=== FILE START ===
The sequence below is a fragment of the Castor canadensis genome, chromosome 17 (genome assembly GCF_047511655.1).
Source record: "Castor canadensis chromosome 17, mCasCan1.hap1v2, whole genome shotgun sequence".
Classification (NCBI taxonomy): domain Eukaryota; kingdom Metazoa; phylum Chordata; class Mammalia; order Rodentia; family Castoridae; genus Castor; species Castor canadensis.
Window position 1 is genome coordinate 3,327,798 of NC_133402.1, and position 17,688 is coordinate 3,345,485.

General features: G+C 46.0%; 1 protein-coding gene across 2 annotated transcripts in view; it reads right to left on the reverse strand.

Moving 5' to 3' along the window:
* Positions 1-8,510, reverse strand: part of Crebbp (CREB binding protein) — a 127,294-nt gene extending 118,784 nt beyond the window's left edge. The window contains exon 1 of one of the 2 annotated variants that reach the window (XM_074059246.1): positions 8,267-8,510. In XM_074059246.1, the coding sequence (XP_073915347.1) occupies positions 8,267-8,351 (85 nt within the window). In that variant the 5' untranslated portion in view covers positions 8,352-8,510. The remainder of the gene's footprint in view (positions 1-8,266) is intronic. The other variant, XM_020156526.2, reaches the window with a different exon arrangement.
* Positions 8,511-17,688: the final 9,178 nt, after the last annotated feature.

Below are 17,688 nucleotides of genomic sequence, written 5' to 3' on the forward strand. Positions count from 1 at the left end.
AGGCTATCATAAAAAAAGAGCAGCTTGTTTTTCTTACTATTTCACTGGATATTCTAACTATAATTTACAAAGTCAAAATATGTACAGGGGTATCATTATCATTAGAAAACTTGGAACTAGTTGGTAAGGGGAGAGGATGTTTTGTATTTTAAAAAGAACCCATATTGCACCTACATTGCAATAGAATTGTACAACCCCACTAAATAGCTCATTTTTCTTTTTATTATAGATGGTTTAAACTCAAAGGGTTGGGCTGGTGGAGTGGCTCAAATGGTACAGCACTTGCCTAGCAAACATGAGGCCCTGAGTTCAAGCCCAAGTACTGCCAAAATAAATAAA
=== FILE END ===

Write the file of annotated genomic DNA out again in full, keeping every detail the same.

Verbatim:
The sequence below is a fragment of the Castor canadensis genome, chromosome 17 (genome assembly GCF_047511655.1).
Source record: "Castor canadensis chromosome 17, mCasCan1.hap1v2, whole genome shotgun sequence".
Classification (NCBI taxonomy): domain Eukaryota; kingdom Metazoa; phylum Chordata; class Mammalia; order Rodentia; family Castoridae; genus Castor; species Castor canadensis.
Window position 1 is genome coordinate 3,327,798 of NC_133402.1, and position 17,688 is coordinate 3,345,485.

General features: G+C 46.0%; 1 protein-coding gene across 2 annotated transcripts in view; it reads right to left on the reverse strand.

Moving 5' to 3' along the window:
* Positions 1-8,510, reverse strand: part of Crebbp (CREB binding protein) — a 127,294-nt gene extending 118,784 nt beyond the window's left edge. The window contains exon 1 of one of the 2 annotated variants that reach the window (XM_074059246.1): positions 8,267-8,510. In XM_074059246.1, the coding sequence (XP_073915347.1) occupies positions 8,267-8,351 (85 nt within the window). In that variant the 5' untranslated portion in view covers positions 8,352-8,510. The remainder of the gene's footprint in view (positions 1-8,266) is intronic. The other variant, XM_020156526.2, reaches the window with a different exon arrangement.
* Positions 8,511-17,688: the final 9,178 nt, after the last annotated feature.

Below are 17,688 nucleotides of genomic sequence, written 5' to 3' on the forward strand. Positions count from 1 at the left end.
AGGCTATCATAAAAAAAGAGCAGCTTGTTTTTCTTACTATTTCACTGGATATTCTAACTATAATTTACAAAGTCAAAATATGTACAGGGGTATCATTATCATTAGAAAACTTGGAACTAGTTGGTAAGGGGAGAGGATGTTTTGTATTTTAAAAAGAACCCATATTGCACCTACATTGCAATAGAATTGTACAACCCCACTAAATAGCTCATTTTTCTTTTTATTATAGATGGTTTAAACTCAAAGGGTTGGGCTGGTGGAGTGGCTCAAATGGTACAGCACTTGCCTAGCAAACATGAGGCCCTGAGTTCAAGCCCAAGTACTGCCAAAATAAATAAA